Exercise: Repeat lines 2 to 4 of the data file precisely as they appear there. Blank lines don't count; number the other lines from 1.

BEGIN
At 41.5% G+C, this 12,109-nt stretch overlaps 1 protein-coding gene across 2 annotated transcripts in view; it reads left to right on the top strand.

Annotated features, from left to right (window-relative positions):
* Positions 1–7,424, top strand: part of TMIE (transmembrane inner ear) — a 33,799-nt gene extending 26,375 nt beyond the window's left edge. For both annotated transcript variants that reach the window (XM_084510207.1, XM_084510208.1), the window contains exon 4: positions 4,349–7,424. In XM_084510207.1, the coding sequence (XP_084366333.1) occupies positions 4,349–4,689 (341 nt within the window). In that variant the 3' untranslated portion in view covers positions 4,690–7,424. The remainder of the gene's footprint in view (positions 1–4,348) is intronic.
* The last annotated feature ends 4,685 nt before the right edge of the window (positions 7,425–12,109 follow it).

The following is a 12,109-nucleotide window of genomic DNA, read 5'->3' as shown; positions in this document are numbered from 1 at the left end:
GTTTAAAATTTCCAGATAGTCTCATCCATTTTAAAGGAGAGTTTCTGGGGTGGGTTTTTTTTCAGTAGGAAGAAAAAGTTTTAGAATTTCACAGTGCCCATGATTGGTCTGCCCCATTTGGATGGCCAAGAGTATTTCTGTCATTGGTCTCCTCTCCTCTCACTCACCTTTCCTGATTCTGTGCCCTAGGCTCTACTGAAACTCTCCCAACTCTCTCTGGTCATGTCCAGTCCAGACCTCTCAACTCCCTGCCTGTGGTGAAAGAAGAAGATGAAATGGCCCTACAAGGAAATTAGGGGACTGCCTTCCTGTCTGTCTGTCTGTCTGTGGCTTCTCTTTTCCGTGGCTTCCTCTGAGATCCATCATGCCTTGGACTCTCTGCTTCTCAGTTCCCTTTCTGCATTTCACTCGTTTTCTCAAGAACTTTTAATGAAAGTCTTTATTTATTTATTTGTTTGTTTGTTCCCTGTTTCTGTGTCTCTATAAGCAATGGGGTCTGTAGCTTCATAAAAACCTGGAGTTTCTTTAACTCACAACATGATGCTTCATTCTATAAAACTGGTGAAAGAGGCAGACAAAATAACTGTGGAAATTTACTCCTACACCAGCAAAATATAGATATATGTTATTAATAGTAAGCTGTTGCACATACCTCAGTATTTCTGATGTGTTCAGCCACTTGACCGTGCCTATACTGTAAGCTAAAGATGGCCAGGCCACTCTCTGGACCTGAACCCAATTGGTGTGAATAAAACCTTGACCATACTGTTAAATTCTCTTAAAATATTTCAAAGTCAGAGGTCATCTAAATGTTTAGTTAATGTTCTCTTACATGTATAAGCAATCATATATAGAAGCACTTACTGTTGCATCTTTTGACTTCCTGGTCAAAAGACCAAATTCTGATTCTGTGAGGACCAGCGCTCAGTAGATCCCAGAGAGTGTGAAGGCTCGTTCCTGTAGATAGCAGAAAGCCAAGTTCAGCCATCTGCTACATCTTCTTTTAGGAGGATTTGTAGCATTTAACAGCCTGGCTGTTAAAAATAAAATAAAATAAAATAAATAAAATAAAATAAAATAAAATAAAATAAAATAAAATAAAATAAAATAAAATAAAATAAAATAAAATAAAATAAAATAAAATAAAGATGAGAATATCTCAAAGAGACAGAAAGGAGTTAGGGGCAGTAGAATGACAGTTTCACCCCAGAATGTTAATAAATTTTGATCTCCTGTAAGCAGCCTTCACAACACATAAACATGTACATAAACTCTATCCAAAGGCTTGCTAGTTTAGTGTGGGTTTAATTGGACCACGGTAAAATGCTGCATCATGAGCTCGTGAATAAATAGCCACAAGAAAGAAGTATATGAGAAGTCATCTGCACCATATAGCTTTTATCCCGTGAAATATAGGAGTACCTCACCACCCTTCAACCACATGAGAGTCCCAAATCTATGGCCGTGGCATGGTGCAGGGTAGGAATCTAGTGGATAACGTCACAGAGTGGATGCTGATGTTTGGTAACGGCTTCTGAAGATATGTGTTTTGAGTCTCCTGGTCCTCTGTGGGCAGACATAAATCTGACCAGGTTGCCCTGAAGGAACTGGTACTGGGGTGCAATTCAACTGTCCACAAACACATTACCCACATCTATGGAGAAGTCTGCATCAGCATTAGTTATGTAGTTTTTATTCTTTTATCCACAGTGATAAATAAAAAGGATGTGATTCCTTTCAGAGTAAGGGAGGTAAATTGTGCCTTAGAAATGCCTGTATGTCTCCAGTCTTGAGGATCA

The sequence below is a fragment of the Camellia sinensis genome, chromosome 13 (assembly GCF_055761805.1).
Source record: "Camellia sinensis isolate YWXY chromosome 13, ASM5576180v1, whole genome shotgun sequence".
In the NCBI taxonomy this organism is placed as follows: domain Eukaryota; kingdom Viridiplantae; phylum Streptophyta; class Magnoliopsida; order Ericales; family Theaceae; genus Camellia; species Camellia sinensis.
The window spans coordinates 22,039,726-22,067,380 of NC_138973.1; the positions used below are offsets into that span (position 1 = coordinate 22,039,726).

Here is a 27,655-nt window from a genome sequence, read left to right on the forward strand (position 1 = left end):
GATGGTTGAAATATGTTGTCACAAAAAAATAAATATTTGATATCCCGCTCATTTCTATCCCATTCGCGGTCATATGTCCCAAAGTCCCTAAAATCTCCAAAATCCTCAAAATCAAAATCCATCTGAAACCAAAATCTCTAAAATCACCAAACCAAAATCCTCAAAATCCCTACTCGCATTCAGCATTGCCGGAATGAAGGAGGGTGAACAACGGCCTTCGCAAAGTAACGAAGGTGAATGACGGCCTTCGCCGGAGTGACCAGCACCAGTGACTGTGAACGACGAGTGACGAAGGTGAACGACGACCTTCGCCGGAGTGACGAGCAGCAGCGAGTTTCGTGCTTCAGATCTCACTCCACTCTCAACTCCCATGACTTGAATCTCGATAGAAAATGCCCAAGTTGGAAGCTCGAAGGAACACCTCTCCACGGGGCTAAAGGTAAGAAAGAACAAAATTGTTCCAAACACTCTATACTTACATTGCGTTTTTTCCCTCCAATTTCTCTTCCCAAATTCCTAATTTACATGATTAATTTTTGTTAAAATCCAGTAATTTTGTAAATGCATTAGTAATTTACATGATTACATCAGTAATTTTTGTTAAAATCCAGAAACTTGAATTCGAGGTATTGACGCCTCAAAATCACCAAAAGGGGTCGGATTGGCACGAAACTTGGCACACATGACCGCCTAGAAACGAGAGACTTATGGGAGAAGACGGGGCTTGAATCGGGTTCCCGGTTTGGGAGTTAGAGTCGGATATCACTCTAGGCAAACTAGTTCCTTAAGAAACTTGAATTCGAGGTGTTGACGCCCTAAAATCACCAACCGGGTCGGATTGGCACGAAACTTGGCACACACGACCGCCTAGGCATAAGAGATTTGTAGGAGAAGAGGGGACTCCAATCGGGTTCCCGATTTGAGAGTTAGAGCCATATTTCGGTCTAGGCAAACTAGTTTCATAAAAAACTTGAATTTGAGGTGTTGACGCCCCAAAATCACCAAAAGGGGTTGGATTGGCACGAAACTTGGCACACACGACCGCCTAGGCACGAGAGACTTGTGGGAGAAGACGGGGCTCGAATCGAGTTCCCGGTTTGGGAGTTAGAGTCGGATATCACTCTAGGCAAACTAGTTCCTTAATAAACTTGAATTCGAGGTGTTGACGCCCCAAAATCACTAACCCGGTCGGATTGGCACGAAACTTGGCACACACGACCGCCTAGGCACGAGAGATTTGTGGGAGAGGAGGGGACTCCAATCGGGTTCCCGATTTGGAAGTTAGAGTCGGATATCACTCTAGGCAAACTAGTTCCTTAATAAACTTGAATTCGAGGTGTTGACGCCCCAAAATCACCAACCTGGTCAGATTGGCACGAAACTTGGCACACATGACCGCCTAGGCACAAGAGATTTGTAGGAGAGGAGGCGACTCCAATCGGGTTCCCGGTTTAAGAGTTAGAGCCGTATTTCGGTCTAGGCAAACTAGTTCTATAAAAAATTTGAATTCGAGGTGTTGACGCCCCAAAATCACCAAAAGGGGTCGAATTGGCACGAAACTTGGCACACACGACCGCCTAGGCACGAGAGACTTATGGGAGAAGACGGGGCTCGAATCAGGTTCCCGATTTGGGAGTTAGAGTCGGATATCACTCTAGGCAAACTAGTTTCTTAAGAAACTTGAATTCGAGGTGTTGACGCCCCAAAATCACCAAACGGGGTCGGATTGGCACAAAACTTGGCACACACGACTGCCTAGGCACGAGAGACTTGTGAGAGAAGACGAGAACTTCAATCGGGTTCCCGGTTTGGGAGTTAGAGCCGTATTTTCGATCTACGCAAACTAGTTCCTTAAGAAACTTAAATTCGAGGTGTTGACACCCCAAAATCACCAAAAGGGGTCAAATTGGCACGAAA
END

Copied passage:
Annotated features, from left to right (window-relative positions):
* Positions 1–7,424, top strand: part of TMIE (transmembrane inner ear) — a 33,799-nt gene extending 26,375 nt beyond the window's left edge. For both annotated transcript variants that reach the window (XM_084510207.1, XM_084510208.1), the window contains exon 4: positions 4,349–7,424. In XM_084510207.1, the coding sequence (XP_084366333.1) occupies positions 4,349–4,689 (341 nt within the window). In that variant the 3' untranslated portion in view covers positions 4,690–7,424. The remainder of the gene's footprint in view (positions 1–4,348) is intronic.
* The last annotated feature ends 4,685 nt before the right edge of the window (positions 7,425–12,109 follow it).